Dilbert creator Scott Adams explained in a Periscope video Saturday that President Trump’s latest string of tweets was an example of his absolute genius. He said the president had been backed into a corner by the left’s framing of him as “crazy and stupid.” The least persuasive thing a person can do to fight such attacks, according to Adams, is to protest that he’s not crazy and stupid — because the only words people will remember are “crazy and stupid.”
So what does the president do to avoid being branded by the left as crazy and stupid?
“The mainstream media doesn’t understand what they just saw!” Adams declared.
He noted that people were going to call the president a “dangerous narcissist” for calling himself a genius in a tweet — and that was okay because the tweets are “just wonderful.”
Adams acknowledged that he not an expert in most fields, but as the creator of a successful comic strip, he said he does know a little something about “writing short, funny sentences that get their point across.”
In addition to “throwing out a lot of chum” into the news cycle, which Adams says the president does quite well, his tweet makes you “think past the sale of genius by saying he’s a very stable one.”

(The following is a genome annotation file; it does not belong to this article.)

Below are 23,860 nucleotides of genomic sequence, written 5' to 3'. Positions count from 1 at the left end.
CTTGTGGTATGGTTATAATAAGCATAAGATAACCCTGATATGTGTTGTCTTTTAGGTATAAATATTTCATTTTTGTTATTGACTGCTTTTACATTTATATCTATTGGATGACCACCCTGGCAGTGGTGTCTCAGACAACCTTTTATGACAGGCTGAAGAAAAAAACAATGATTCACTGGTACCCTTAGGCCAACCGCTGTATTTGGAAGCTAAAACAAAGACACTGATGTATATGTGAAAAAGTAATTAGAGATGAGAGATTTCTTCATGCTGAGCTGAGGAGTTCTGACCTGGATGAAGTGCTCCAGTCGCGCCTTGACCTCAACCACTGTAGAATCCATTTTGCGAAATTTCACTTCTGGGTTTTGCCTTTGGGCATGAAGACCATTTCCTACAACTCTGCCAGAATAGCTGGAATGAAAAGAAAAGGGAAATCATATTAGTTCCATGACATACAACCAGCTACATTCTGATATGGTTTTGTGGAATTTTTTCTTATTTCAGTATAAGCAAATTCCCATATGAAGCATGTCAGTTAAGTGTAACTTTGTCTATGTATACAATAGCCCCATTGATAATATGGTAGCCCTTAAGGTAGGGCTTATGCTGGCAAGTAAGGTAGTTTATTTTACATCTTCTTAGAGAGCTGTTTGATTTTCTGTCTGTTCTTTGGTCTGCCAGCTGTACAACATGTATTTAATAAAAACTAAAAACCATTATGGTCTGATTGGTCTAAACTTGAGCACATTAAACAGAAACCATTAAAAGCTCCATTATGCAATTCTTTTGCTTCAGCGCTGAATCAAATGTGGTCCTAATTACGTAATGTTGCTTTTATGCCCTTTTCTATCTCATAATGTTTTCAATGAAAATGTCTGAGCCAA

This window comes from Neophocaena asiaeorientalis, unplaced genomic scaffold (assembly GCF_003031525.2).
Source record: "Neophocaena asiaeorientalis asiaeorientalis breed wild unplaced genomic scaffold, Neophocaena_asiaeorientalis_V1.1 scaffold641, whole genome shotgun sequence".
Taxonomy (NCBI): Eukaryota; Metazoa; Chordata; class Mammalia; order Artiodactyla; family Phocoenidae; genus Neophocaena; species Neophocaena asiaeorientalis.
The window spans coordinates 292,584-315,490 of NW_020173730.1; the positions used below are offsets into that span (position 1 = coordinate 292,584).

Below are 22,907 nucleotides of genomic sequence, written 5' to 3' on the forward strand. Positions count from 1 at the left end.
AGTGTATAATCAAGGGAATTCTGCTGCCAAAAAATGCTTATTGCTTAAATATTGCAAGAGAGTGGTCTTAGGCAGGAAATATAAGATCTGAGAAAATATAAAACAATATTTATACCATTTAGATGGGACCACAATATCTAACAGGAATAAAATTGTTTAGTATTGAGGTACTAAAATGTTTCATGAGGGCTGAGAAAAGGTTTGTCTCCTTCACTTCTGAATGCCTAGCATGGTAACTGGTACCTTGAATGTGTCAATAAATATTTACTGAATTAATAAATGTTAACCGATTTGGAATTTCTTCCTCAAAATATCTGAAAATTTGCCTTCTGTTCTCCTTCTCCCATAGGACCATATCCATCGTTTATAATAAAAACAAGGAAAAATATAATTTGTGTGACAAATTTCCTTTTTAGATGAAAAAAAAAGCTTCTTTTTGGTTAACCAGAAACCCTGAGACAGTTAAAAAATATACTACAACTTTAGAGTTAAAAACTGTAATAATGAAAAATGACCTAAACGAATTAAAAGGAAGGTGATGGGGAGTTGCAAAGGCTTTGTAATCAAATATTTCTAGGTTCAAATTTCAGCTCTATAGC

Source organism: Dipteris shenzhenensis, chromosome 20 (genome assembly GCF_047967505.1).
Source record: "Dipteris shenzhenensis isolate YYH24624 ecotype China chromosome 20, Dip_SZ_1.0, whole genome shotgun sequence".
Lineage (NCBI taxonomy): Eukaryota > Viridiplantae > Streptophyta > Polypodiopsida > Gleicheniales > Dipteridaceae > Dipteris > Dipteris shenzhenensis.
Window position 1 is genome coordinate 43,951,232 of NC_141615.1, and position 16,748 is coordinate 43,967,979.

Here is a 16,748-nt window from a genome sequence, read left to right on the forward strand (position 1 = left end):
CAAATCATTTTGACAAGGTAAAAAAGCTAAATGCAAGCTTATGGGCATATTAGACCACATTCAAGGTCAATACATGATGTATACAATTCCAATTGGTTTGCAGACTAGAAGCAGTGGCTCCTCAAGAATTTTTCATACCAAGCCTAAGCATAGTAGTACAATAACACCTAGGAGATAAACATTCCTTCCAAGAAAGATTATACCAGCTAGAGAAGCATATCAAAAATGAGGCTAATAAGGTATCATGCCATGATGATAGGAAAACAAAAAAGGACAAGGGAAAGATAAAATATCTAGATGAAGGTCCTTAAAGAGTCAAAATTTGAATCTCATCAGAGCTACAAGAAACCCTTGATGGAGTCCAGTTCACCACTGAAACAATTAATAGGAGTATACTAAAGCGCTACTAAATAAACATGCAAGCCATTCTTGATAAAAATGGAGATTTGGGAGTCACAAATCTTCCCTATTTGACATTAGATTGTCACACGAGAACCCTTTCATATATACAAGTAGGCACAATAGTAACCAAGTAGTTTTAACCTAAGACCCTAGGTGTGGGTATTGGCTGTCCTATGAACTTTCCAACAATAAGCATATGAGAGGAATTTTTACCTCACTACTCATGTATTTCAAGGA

“In my opinion — as an expert in this narrow field of writing short, effective sentences — this, my friends, is genius,” he declared. “What you’re seeing is absolutely genius.”
Adams, who is also a trained hypnotist, pointed out that every anti-Trump critic in the world is now going to sarcastically mock him after everything he says and does as a “very stable genius.”
Adams added that he himself will get mocked for calling Trump a genius.
“Well, the Dilbert guy says he’s a genius so it must be true!” he goofed, applying a fake goatee to his chin for effect. “Or they’ll say, ‘well, the guy who writes Garfield thinks he’s a genius. I’m convinced!'”
The cartoonist pointed out that Trump also gave himself a “forever name” in his last tweet, although “very stable genius” may be a bit of a mouthful. He suggested that the president use POTUS VSG from now on. “You have to admit, that’s a keeper,” he said.
Adams addressed Trump’s use of the word “like” in the second tweet, saying that “one of the geniuses of the president’s communication style is that he matches the style of the people he’s talking to.”
“Here he is being so folksy and casual that it just jumps out at you how casual it is,” he said, arguing that the president knows that the word didn’t really belong in the sentence.
“It simply doesn’t belong there — which is why it belongs there,” he explained, laughing. “It belongs there because you can’t take your eyes away from it. It binds him to the people.”
Adams said, “he tricks out his tweets with these little tics that are actually really good. Because it’s hard to look at this and think that he’s an elite.”
Adams surmised that the president was attempting to put distance between himself (a regular guy) and the mainstream media who are “a bunch of intellectuals who have not yet figured out that the gap between their intelligence and the president’s is a pretty big gap, but not in the direction they hope it is, if you know what I mean.”